It’s a busy time of the year as there’s so much to do in the garden. Ensuring the containers are looking the best they can be is one of the priorities for Tom Cole, Head of Faculty for Land & Environment at Writtle College.

This weekend will see me mostly revamping pots so that they look fabulous from now through to the spring. I’ve moved away from really traditional schemes using ‘spring bedding’; forget-me-nots (Myosotis alpestris), wall flowers (Erysimum cheiri), polys (Polyanthus cvs.) and good old daisy (Bellis perennis) and have instead moved to combining these good old favourites with perennials for a longer and more sustainable planting scheme.

Now, whether it is a hanging basket or floor mounted pot/ container do re consider your choice of plants and go for using hardy perennials and some woodies wherever possible. In between the gaps of these plants use conventional bedding to give splashes of colour. Whatever you do don’t forget to underplant ALL with bulbs and or corms to extend the season of interest.

Daffodill bulbsIf using bulbs or corms pick your varieties carefully. Consider height and spread as this is key to success and ensuring your planting scheme is in scale with the container and location. There’s no good adding daffodils such as Narcissus ‘Carlton’ to a 12-14” (30-35cm) hanging basket as it reaches the lofty heights of around 18” (45cm).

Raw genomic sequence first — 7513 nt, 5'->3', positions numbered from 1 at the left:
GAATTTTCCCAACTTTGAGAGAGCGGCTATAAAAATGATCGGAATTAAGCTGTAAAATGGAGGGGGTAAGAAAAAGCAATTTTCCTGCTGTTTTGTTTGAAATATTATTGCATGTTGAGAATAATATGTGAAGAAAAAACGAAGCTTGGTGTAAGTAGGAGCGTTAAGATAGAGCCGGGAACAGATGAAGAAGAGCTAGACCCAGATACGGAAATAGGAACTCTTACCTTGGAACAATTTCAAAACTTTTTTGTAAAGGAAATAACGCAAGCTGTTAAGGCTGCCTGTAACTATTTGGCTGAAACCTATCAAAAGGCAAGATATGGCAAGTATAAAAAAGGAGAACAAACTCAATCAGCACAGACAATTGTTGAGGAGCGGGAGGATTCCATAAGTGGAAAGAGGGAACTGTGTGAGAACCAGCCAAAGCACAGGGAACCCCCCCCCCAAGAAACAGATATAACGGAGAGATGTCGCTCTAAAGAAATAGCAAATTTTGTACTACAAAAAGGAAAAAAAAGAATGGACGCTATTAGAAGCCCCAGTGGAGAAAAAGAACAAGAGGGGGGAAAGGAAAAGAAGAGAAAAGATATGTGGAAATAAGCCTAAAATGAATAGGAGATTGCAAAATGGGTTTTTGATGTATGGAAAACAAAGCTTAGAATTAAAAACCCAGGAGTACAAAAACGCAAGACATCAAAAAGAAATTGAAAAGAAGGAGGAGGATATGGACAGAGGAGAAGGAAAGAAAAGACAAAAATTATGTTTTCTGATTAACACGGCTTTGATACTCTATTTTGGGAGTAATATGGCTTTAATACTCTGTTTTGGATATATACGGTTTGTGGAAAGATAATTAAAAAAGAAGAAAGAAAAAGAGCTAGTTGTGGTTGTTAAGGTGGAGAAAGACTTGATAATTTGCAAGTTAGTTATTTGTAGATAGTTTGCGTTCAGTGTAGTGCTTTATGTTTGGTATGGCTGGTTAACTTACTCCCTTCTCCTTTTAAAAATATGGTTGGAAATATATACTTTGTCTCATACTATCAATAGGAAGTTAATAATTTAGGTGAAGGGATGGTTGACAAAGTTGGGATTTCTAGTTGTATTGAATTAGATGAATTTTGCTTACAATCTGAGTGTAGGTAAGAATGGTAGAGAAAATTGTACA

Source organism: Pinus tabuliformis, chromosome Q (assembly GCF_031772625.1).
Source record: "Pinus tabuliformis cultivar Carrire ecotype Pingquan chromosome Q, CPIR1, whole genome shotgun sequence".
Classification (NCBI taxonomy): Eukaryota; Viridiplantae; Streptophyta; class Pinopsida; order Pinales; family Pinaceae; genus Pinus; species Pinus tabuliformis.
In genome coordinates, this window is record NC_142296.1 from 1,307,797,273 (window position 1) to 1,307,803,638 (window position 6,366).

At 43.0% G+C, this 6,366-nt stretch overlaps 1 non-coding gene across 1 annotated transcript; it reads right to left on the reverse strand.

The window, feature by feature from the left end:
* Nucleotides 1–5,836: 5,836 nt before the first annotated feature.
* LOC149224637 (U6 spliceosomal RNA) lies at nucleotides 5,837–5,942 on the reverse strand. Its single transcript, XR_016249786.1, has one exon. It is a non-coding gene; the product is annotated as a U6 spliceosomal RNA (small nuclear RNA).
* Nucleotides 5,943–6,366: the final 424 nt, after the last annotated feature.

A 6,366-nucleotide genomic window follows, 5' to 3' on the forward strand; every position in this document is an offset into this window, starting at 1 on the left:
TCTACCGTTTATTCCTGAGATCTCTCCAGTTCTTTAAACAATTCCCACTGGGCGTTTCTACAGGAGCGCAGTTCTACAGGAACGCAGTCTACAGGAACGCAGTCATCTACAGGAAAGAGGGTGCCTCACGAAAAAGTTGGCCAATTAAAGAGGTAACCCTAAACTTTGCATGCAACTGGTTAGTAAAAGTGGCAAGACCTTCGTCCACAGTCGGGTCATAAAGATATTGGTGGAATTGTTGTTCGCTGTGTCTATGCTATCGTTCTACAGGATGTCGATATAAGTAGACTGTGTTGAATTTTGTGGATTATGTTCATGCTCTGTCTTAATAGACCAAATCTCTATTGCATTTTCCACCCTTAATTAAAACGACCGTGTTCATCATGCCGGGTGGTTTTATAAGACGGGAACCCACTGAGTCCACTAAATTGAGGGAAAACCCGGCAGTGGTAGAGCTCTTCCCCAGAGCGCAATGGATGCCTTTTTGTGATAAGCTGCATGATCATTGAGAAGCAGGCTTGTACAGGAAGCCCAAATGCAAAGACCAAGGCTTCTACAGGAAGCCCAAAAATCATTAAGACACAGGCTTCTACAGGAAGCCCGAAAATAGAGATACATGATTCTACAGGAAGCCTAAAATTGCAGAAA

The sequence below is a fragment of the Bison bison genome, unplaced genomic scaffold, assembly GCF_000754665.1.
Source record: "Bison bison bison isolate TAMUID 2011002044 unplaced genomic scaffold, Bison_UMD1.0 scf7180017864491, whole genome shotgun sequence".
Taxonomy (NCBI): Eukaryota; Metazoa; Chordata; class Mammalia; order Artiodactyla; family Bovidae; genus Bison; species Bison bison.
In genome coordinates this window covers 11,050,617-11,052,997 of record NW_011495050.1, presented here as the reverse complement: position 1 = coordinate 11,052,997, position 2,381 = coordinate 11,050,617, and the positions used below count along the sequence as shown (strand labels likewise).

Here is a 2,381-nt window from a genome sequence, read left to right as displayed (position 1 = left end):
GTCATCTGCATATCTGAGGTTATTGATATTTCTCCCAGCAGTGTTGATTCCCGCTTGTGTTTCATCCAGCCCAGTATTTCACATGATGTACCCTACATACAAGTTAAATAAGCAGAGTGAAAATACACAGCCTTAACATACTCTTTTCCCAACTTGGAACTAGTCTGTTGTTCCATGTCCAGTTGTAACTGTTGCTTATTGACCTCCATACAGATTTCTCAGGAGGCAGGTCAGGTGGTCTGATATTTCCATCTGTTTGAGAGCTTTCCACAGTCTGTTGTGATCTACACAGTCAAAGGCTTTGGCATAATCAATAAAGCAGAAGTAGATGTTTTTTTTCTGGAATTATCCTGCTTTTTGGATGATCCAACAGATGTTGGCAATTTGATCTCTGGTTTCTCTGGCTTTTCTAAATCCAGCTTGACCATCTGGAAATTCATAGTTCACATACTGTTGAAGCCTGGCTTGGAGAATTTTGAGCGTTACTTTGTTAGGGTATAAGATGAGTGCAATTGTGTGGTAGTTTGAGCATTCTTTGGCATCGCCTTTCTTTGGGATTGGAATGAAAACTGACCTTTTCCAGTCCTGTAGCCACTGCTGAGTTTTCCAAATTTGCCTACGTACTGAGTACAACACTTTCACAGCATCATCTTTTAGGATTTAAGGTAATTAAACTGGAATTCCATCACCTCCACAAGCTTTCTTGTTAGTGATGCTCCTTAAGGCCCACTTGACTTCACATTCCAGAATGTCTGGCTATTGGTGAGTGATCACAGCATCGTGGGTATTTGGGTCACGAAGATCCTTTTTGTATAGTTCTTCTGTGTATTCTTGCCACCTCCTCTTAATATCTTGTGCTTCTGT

Best to use those bulbs that reach no more than 6” (15cm), preferably less than this…say 4” (10cm). Examples such as ‘Tête-a-tête’ (easy to grow, and always a mass of flower plus good in the lawns or around trees), ‘Minnow’ (a dwarf white but with canary yellow shallow trumpet – likes to look up – so very attractive) and ‘Rip Van Winkle’ (this is very different. It’s a golden yellow – but flowers are more like a cactus dahlia – but smaller!) Of course do try Crocus cvs, Galanthus sp., (the snowdrop) and my favourite winter aconites (Eranthis hyemalis) with their cup-shaped flowers held above a collar of deeply lobed stem leaves.

Take care re aftercare, during the winter baskets and pots are prone to waterlogging and can sometimes freeze solid. For winter planting it is better to use free draining baskets and liners such as a wire basket and moss, which keeps the compost drier and increases frost resistance. For free standing pots ensure excess water can escape; raise planter off ground using ‘feet’ or bricks. Also, keep deadheading where applicable by pinching out dead and dying flower heads back to a leaf as this will promote more flowering and a bushy habit.

Try these links for further information: https://www.rhs.org.uk/

Good luck and happy gardening!